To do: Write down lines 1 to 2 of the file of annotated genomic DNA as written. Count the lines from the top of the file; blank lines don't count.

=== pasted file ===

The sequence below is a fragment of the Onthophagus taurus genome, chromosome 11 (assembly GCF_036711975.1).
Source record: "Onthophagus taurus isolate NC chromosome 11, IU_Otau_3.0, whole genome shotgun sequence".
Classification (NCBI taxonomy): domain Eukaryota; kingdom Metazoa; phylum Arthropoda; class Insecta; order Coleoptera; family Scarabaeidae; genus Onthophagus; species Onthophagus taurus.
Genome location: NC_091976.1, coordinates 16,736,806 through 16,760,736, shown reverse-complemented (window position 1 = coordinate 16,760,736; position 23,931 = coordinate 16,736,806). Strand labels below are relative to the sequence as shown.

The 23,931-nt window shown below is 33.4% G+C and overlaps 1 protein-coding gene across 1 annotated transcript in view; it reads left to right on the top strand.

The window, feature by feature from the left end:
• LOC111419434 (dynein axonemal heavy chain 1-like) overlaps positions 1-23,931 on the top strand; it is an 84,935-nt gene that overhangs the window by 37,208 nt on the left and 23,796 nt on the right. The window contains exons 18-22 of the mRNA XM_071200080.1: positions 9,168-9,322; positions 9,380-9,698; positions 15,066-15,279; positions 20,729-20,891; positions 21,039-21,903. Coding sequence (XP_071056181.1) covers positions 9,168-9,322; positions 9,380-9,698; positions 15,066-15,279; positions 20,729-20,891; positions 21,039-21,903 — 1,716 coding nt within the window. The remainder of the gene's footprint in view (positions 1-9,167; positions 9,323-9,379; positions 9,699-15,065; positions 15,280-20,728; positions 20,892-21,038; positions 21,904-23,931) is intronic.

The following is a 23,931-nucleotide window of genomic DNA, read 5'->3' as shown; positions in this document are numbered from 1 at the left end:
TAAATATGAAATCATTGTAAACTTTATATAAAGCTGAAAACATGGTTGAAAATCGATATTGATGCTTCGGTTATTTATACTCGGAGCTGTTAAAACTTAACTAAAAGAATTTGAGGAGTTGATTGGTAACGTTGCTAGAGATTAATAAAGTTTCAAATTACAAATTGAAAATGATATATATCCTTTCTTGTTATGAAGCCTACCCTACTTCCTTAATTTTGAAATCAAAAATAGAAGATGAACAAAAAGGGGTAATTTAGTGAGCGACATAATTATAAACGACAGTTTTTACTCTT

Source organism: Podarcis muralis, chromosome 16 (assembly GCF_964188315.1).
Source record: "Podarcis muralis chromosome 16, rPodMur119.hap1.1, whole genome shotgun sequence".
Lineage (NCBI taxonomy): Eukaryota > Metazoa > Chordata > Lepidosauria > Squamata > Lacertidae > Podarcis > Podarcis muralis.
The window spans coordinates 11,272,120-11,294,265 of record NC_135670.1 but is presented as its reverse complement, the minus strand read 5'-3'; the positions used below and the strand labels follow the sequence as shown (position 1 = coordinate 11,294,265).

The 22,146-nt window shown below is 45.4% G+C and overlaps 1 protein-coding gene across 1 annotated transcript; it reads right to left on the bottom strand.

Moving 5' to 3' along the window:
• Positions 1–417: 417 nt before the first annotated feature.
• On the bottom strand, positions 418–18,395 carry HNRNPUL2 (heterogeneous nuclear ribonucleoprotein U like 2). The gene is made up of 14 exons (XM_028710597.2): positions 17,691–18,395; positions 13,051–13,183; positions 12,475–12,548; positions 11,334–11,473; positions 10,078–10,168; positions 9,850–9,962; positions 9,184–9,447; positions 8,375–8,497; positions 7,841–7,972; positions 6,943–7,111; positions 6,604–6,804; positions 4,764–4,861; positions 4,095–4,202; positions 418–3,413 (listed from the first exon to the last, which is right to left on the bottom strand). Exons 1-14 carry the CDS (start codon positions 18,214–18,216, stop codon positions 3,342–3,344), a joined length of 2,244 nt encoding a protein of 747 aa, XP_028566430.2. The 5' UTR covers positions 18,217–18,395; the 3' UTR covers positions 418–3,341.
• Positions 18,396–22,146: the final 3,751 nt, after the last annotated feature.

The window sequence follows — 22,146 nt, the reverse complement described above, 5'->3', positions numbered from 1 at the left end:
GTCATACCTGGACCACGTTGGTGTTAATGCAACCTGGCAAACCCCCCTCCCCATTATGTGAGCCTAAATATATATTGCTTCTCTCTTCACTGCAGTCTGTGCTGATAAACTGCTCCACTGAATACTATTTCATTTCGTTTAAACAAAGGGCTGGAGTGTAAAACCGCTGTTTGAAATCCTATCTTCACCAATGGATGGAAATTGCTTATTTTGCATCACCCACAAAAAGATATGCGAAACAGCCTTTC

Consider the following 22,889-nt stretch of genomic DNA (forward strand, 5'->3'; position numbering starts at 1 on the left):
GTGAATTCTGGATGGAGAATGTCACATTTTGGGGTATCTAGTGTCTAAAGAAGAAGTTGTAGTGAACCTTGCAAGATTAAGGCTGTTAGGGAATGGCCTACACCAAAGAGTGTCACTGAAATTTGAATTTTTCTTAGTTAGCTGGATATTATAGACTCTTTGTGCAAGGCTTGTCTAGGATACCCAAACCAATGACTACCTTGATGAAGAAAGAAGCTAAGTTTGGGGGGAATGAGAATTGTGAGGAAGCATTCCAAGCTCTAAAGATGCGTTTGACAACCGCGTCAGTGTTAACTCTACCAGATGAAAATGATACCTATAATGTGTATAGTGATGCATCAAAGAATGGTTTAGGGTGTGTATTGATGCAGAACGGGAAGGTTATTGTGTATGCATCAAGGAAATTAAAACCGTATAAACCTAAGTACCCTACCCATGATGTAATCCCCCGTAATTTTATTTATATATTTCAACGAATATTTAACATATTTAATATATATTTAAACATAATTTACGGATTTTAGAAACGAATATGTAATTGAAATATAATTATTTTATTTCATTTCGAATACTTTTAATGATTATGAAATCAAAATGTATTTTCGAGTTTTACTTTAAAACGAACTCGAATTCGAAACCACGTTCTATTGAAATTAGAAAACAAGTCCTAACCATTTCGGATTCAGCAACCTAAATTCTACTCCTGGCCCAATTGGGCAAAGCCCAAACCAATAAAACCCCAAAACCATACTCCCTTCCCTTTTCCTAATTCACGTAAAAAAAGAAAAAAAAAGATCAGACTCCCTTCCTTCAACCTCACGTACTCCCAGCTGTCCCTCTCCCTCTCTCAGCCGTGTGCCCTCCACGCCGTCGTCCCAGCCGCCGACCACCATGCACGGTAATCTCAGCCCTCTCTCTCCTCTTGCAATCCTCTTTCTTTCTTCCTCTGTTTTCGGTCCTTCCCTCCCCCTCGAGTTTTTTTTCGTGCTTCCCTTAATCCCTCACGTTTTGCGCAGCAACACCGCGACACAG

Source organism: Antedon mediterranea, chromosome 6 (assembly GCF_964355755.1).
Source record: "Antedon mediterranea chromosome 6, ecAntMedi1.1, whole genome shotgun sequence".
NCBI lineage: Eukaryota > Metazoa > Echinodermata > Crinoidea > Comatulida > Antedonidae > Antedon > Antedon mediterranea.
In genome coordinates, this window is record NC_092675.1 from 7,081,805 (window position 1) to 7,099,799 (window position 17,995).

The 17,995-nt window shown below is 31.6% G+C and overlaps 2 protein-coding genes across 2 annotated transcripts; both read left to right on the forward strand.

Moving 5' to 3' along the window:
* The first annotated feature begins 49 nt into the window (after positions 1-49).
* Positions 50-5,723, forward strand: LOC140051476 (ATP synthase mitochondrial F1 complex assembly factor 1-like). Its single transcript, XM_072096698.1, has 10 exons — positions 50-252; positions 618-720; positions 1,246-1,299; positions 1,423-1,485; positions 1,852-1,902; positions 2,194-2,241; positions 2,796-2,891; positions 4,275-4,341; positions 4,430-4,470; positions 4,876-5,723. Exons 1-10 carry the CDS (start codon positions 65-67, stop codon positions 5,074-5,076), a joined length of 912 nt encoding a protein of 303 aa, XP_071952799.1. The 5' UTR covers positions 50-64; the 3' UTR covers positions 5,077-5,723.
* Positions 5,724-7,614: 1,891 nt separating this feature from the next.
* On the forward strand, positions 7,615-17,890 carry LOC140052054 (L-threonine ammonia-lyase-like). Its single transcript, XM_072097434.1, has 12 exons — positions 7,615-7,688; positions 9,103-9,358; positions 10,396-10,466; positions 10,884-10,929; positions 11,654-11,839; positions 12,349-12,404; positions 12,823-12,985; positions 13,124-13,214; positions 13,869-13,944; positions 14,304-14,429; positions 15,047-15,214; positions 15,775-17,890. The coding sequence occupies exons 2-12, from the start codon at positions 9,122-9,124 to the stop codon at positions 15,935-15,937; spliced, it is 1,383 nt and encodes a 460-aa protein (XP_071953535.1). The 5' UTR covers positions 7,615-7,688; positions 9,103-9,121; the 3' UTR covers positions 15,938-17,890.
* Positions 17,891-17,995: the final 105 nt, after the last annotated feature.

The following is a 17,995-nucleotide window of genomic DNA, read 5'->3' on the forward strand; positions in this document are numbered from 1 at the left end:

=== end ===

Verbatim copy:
The sequence below is a fragment of the Onthophagus taurus genome, chromosome 11 (assembly GCF_036711975.1).
Source record: "Onthophagus taurus isolate NC chromosome 11, IU_Otau_3.0, whole genome shotgun sequence".